Portable, Real-time Tissue Functional Imaging Using Frequency Domain and Continuous Wave Diffuse Optics
- Author(s): Mohammad Mirzaei Zarandi, Soroush
- Advisor(s): Tromberg, Bruce J
- et al.
The aim of this research is to develop and build a low cost portable integrated frequency-domain and continuous wave (CW) system for real-time spectroscopic imaging of human tissue. This system measures four tissue chromophore concentrations (water, lipid, deoxygenated, and oxygenated hemoglobin) using eight near-infrared wavelengths ranging from 660nm to 980nm, in real-time. The frequency domain (FD) module measures the phase and amplitude of photon density waves from 50-500 MHz with an operating speed of 0.5Hz, while the CW module uses frequency multiplexing to achieve sampling rates up to 250Hz. The FD component provides quantitative information about optical scattering and absorption using the acquired phase and amplitude data at four wavelengths (660, 690, 785, and 830nm). The CW component expands spectral bandwidth and improves acquisition speed by measuring only low frequency (11-19 KHz) intensity changes at four wavelengths (880, 904, 915, and 975nm). The CW system has a 50 dB dynamic range, enabling measurements in tissue with a source-detector spacing up to 4 cm and it is immune to background noise from ambient light by utilizing low-frequency modulation and bandpass filtering.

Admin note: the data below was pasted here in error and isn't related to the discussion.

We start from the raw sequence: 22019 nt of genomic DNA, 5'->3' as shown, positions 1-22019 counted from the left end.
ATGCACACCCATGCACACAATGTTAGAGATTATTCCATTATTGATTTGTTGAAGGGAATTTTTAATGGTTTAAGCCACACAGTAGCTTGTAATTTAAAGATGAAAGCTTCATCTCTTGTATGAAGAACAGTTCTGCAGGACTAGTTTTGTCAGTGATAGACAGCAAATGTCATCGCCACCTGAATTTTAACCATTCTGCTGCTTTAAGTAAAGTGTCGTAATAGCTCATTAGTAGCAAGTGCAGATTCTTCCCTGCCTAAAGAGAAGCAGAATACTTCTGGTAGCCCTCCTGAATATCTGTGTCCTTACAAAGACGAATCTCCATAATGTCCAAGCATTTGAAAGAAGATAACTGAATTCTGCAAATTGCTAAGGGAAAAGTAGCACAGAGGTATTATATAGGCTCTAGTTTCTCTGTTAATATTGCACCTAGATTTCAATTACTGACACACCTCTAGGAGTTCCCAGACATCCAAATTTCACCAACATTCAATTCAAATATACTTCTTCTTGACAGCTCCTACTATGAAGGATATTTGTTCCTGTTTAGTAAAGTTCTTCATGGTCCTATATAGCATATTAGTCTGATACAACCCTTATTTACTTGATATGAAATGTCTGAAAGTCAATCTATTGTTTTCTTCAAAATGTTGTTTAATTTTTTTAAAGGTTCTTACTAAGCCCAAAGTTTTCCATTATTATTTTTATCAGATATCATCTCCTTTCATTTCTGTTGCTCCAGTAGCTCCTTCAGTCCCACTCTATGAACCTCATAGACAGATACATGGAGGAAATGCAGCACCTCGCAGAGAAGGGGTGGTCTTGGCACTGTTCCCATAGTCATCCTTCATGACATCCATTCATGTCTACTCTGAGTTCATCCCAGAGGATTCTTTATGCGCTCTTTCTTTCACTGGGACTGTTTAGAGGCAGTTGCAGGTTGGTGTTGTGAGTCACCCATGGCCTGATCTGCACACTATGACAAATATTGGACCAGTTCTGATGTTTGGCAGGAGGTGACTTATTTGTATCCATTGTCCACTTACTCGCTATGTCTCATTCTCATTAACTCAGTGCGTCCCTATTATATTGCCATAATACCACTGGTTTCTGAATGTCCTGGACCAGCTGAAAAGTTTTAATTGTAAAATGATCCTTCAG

The performance of this hybrid system and its equivalency to previous diffuse optical spectroscopy systems are tested and validated using a tissue-simulating phantom with an embedded inclusion. The system enables continuous scanning of surfaces which can replace discrete measurements on a grid pattern used in previous systems. The instrument outperforms the current system's data acquisition speed by 2 orders of magnitude while reducing the overall cost by $9000. We demonstrate in-vivo applications of this combined instrument by measuring abdomen, muscle and brain tissues. The extremely fast data acquisition enables high resolution characterization of the pulsatile waveform. Finally, vasculature reactivity and hemodynamics are measured and characterized by using vascular occlusion and paced breathing models.